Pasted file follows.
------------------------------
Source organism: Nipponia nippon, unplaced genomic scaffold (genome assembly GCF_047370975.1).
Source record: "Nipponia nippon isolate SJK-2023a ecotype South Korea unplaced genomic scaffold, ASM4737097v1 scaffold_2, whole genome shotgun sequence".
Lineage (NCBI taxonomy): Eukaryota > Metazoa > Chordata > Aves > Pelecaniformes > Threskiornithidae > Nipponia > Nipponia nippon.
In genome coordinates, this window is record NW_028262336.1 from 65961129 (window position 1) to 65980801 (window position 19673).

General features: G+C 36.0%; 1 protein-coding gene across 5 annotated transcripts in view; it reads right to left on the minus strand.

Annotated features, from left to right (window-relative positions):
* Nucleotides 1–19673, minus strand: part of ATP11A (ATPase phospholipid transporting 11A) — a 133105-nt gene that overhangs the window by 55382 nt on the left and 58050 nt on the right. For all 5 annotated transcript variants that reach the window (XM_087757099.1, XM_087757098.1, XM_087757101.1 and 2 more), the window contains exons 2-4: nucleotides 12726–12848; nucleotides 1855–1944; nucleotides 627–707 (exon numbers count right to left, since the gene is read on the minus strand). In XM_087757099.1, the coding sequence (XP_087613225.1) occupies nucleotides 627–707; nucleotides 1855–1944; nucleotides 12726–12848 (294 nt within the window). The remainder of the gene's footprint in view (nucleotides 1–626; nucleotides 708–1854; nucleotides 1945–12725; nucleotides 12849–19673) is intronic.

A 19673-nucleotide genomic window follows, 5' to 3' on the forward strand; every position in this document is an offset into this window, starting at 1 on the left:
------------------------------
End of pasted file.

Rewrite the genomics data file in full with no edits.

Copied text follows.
Source organism: Nipponia nippon, unplaced genomic scaffold (genome assembly GCF_047370975.1).
Source record: "Nipponia nippon isolate SJK-2023a ecotype South Korea unplaced genomic scaffold, ASM4737097v1 scaffold_2, whole genome shotgun sequence".
Lineage (NCBI taxonomy): Eukaryota > Metazoa > Chordata > Aves > Pelecaniformes > Threskiornithidae > Nipponia > Nipponia nippon.
In genome coordinates, this window is record NW_028262336.1 from 65961129 (window position 1) to 65980801 (window position 19673).

General features: G+C 36.0%; 1 protein-coding gene across 5 annotated transcripts in view; it reads right to left on the minus strand.

Annotated features, from left to right (window-relative positions):
* Nucleotides 1–19673, minus strand: part of ATP11A (ATPase phospholipid transporting 11A) — a 133105-nt gene that overhangs the window by 55382 nt on the left and 58050 nt on the right. For all 5 annotated transcript variants that reach the window (XM_087757099.1, XM_087757098.1, XM_087757101.1 and 2 more), the window contains exons 2-4: nucleotides 12726–12848; nucleotides 1855–1944; nucleotides 627–707 (exon numbers count right to left, since the gene is read on the minus strand). In XM_087757099.1, the coding sequence (XP_087613225.1) occupies nucleotides 627–707; nucleotides 1855–1944; nucleotides 12726–12848 (294 nt within the window). The remainder of the gene's footprint in view (nucleotides 1–626; nucleotides 708–1854; nucleotides 1945–12725; nucleotides 12849–19673) is intronic.

A 19673-nucleotide genomic window follows, 5' to 3' on the forward strand; every position in this document is an offset into this window, starting at 1 on the left: